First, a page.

Nov. 24, 2020 Press Release Biology
Experimental evolution reveals how bacteria gain drug resistance
A research team at the RIKEN Center for Biosystems Dynamics Research (BDR) in Japan has succeeded in experimentally evolving the common bacteria Escherichia coli under pressure from a large number of individual antibiotics. In doing so, they were able to identify the mechanisms and constraints underlying evolved drug resistance. Their findings, published in the scientific journal Nature Communications, can be used to help develop drug-treatment strategies that minimize the chance that bacteria will develop resistance.
Counteracting multidrug-resistant bacteria is becoming a critical global challenge. It seems that every time we develop new antibiotics, novel antibiotic-resistant bacteria emerge during clinical use. To win this cat-and-mouse game, we must understand how drug resistance evolves in bacteria. Naturally, this process is very complicated, involving numerous changes in genome sequences and cellular states. Therefore, a comprehensive study of resistance dynamics for large numbers of antibiotics has never been reported.
“Laboratory evolution combined with genomic analyses is a promising approach for understanding antibiotic resistance dynamics,” explains Tomoya Maeda, a researcher at RIKEN BDR who led this study. “However, laboratory evolution is highly labor-intensive, requiring serial transfer of cultures over a long period and a large number of parallel experiments.” Additionally, Maeda says that identifying the genes that allow resistance to antibiotics is not always easy because of the large number of genetic features that are contained within the data.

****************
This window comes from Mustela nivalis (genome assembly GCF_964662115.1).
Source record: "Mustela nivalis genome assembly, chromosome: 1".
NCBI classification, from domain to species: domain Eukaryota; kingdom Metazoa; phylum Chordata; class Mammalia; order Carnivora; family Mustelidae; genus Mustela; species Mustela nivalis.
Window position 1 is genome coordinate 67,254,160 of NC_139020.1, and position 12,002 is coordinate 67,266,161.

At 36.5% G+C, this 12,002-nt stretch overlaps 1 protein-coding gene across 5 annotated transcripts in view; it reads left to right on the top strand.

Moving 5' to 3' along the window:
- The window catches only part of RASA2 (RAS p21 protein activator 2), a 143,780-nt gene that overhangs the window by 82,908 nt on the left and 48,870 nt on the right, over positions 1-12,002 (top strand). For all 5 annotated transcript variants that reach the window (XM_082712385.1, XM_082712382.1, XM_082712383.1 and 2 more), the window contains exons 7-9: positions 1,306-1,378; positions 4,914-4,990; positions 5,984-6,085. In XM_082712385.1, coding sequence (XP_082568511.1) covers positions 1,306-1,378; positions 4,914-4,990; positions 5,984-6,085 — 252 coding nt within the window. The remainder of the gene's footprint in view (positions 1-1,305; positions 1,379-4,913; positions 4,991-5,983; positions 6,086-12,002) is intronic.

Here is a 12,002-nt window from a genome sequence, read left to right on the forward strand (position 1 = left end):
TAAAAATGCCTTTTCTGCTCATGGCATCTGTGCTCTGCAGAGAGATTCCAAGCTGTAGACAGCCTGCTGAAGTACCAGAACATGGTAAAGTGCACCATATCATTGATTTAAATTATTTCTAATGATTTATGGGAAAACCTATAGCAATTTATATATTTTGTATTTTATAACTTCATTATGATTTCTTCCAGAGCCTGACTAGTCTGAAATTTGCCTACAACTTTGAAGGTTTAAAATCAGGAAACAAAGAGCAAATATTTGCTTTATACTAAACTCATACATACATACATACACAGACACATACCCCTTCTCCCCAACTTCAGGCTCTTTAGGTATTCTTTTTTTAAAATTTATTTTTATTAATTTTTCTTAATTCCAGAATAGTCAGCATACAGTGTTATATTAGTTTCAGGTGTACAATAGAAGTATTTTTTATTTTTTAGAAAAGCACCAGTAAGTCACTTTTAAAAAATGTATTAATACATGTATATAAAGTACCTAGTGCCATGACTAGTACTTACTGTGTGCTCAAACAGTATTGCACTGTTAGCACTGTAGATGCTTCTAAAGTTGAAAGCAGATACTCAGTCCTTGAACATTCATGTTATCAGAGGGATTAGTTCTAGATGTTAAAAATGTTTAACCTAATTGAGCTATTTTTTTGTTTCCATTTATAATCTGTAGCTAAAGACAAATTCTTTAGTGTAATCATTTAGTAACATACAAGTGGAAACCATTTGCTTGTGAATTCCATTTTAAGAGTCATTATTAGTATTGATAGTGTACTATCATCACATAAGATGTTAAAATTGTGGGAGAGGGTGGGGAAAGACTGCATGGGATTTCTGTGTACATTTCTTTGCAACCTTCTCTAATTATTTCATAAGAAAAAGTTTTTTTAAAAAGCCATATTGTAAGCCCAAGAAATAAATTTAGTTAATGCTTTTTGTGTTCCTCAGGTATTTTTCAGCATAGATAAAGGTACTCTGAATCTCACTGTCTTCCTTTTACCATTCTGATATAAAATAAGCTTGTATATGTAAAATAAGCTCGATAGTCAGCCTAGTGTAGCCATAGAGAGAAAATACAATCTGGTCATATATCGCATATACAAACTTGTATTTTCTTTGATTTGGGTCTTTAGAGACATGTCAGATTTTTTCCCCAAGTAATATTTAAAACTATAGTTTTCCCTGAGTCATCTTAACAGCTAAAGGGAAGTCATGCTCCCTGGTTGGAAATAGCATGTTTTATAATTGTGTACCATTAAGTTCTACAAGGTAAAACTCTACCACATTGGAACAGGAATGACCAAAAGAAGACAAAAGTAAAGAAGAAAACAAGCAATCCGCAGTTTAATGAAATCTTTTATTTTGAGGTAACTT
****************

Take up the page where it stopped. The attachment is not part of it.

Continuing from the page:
To overcome these limitations, the team developed an automated robotic culture system that allowed them to successfully perform high-throughput laboratory evolution of E. coli for more than 250 generations under pressure from 95 different antibiotics. With this new ability, they were able to quantify changes in the bacteria’s transcriptome—the set of all messenger RNAs and their transcripts, which is the record of which genes are actually expressed. As a result, the system produced resistance profiles for 192 of the evolved strains. The researchers also developed a machine-learning method for analyzing this large amount of data, allowing them to identify both novel and well-known genes that contribute to the prediction of resistance evolution.
“We found that E. coli’s evolutionary dynamics is attributable to a relatively small number of intracellular states, indicating that it is likely equipped with only a limited number of strategies for antibiotic resistance,” says Maeda. By being able to quantify the constraints that affect evolution of antibiotic resistance in E. coli, the team hopes they can predict, and thus control, antibiotic resistance.
For example, by using this new system, they were able to test 2162 pairs of drug combinations and discovered 157 pairs that have the potential to suppress antibiotic resistance acquisition in E. coli. As Maeda says, “We believe that our results can be applied to the development of alternative strategies for suppressing the emergence of drug-resistant bacteria.”
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An automated robotic culture system to perform high-throughput laboratory evolution of E. coli